“So belt-tightening is going to be the operating mode through much of calendar year 2011,” said John Palguta, vice president of the Partnership for Public Service, in an interview with the Federal Drive.
Federal managers will have to determine which areas will need to be cut. Most likely, training for leadership and job skills will see cutbacks, Palguta said.
“What that means is you’re not going to be investing in your people as much as they should be invested in,” he said.
Now for the good news: “It could be worse,” he said.
Palguta pointed out that there could be a government shutdown and a hiring freeze. In fact, the pay freeze “might actually blunt calls for more drastic measures,” Palguta said.
The White House deficit reduction commission recommended that agencies reduce staff through attrition by hiring two employees for every three who leave.
Palguta said he doubts this scenario would happen, but even if it did, “You still have jobs you will be able to fill,” he said of federal managers.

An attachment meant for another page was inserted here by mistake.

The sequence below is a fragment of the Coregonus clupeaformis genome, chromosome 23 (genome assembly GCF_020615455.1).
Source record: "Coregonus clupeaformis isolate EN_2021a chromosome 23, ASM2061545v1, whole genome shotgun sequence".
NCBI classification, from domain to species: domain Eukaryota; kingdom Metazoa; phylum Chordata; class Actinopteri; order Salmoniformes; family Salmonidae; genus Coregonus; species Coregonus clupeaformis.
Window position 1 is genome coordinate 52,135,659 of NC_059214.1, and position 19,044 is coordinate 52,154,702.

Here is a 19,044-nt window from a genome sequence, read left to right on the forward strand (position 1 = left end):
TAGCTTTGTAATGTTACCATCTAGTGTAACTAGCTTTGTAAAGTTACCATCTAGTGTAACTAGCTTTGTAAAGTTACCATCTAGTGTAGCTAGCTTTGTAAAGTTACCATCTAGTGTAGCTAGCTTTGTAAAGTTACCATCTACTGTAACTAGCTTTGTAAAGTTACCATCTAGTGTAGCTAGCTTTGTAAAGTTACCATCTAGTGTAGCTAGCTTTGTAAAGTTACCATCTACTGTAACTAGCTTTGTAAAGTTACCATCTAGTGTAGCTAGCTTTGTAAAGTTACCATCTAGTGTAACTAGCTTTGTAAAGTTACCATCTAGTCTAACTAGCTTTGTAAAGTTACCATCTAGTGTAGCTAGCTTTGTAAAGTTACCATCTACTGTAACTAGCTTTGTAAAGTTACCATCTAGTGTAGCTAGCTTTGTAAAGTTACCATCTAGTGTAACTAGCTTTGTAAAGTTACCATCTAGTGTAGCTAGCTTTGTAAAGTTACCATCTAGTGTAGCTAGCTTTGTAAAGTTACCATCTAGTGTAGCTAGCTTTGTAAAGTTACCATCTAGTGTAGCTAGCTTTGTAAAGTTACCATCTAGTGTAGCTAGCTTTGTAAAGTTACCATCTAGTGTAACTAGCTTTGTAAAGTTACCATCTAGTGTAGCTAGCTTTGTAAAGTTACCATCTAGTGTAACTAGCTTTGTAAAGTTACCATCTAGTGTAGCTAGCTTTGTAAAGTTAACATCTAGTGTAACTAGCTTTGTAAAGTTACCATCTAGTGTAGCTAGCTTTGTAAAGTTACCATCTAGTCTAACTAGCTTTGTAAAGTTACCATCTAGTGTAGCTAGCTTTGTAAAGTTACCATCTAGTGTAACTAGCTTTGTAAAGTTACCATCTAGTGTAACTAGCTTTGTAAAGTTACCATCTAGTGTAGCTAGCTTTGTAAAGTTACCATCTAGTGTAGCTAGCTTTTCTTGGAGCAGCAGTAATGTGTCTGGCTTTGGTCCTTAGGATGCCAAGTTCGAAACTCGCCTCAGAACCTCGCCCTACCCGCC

In the first three quarters of fiscal year 2010, more than 65,000 people left government jobs, he said. “Most of the jobs, if not already filled, will be filled,” Palguta said.
“In my view — this is a crystal ball projection — we’re not going to see an exodus,” he said.
Despite the general negative public opinion of federal employees, history has shown that the country needs government employees. In 1981, President Reagan imposed a government-wide hiring freeze. Two years later, there were more federal employees on the payroll, Palguta said.
It set the precedent that “most of the work of government is necessary, most government employees are vital employees, and we have to have them and we have to have the work of government get done,” Palguta said.
Although federal workers may feel depressed about the pay freeze to come, Palguta said: “Brighter days to come.”
Tom Temin is the host of The Federal Drive, which airs from 6-8 a.m. on 1500 AM in the Washington, D.C. region and online everywhere. Tom has 30 years experience in journalism, mostly in technology markets. Before coming to Federal News Radio, he was a long-serving editor-in-chief of Government Computer News and Washington Technology magazines.